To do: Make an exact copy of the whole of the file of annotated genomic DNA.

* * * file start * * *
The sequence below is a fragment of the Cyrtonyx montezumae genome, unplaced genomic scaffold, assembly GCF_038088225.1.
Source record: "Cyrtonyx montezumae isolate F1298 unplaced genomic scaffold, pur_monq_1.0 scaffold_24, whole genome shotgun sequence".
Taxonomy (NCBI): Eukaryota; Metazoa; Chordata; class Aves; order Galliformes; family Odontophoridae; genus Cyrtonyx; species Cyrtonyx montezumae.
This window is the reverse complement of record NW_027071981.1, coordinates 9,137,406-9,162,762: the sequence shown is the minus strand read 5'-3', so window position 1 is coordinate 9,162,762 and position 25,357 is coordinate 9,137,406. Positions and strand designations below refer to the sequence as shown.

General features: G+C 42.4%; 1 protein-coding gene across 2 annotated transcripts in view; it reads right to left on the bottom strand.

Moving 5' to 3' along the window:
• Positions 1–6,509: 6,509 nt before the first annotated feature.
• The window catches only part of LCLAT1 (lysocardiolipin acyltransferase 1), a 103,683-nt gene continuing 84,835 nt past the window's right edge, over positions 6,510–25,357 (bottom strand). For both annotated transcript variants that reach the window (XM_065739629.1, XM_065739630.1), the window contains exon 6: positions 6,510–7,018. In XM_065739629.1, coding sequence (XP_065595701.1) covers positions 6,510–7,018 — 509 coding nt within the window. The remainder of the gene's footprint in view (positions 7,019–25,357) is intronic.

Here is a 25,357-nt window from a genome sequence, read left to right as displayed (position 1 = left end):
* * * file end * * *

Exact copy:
The sequence below is a fragment of the Cyrtonyx montezumae genome, unplaced genomic scaffold, assembly GCF_038088225.1.
Source record: "Cyrtonyx montezumae isolate F1298 unplaced genomic scaffold, pur_monq_1.0 scaffold_24, whole genome shotgun sequence".
Taxonomy (NCBI): Eukaryota; Metazoa; Chordata; class Aves; order Galliformes; family Odontophoridae; genus Cyrtonyx; species Cyrtonyx montezumae.
This window is the reverse complement of record NW_027071981.1, coordinates 9,137,406-9,162,762: the sequence shown is the minus strand read 5'-3', so window position 1 is coordinate 9,162,762 and position 25,357 is coordinate 9,137,406. Positions and strand designations below refer to the sequence as shown.

General features: G+C 42.4%; 1 protein-coding gene across 2 annotated transcripts in view; it reads right to left on the bottom strand.

Moving 5' to 3' along the window:
• Positions 1–6,509: 6,509 nt before the first annotated feature.
• The window catches only part of LCLAT1 (lysocardiolipin acyltransferase 1), a 103,683-nt gene continuing 84,835 nt past the window's right edge, over positions 6,510–25,357 (bottom strand). For both annotated transcript variants that reach the window (XM_065739629.1, XM_065739630.1), the window contains exon 6: positions 6,510–7,018. In XM_065739629.1, coding sequence (XP_065595701.1) covers positions 6,510–7,018 — 509 coding nt within the window. The remainder of the gene's footprint in view (positions 7,019–25,357) is intronic.

Here is a 25,357-nt window from a genome sequence, read left to right as displayed (position 1 = left end):